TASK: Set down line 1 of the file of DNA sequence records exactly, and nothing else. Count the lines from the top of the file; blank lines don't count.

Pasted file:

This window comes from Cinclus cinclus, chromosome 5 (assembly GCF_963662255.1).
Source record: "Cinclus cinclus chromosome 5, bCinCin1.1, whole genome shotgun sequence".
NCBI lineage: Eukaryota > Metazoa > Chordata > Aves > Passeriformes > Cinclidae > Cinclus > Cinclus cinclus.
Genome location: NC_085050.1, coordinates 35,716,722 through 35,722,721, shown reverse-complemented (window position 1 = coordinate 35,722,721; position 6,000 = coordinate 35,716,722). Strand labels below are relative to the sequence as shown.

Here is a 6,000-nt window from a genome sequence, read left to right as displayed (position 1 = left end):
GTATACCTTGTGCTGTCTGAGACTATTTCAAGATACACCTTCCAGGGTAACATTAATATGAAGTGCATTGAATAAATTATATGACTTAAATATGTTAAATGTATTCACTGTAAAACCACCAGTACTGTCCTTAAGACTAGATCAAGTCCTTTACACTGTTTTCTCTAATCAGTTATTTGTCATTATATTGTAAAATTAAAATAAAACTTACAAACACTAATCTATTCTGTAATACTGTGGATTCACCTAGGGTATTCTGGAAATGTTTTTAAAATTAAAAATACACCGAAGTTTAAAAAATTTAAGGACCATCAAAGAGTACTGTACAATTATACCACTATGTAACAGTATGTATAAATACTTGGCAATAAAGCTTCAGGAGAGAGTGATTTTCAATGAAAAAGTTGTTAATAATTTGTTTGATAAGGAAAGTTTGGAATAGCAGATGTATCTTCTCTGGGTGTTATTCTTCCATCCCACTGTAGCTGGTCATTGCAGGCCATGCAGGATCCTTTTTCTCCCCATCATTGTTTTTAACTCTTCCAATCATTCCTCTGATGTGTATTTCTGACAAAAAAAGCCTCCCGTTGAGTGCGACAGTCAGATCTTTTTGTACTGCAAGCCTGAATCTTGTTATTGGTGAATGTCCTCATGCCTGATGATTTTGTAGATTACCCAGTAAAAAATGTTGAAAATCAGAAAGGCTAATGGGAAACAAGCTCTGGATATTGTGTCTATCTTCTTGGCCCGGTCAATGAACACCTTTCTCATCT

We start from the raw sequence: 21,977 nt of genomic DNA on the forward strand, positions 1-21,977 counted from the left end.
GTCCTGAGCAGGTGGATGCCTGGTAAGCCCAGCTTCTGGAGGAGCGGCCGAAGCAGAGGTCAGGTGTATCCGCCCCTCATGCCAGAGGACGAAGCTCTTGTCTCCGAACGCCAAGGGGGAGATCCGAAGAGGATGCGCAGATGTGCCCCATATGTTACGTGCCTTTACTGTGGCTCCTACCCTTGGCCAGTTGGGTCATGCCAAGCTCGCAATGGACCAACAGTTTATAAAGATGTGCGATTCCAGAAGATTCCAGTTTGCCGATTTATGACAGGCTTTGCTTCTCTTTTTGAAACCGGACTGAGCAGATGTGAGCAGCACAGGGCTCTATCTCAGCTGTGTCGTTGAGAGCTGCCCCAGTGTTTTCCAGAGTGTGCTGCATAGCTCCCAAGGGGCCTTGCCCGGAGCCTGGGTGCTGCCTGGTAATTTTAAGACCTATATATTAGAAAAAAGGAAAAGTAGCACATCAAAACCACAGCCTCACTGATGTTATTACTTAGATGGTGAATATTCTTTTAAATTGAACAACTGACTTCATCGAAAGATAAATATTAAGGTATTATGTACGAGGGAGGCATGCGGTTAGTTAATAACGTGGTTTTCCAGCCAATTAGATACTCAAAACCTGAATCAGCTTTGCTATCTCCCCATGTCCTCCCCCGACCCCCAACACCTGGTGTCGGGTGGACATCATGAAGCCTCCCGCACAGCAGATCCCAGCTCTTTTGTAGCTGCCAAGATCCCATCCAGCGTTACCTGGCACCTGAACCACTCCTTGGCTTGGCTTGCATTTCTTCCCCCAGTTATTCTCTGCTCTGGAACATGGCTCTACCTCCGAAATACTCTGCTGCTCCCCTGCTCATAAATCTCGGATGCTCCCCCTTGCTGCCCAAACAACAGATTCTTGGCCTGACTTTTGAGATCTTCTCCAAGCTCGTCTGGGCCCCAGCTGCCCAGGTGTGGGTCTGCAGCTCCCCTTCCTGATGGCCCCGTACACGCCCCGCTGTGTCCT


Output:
This window comes from Cinclus cinclus, chromosome 5 (assembly GCF_963662255.1).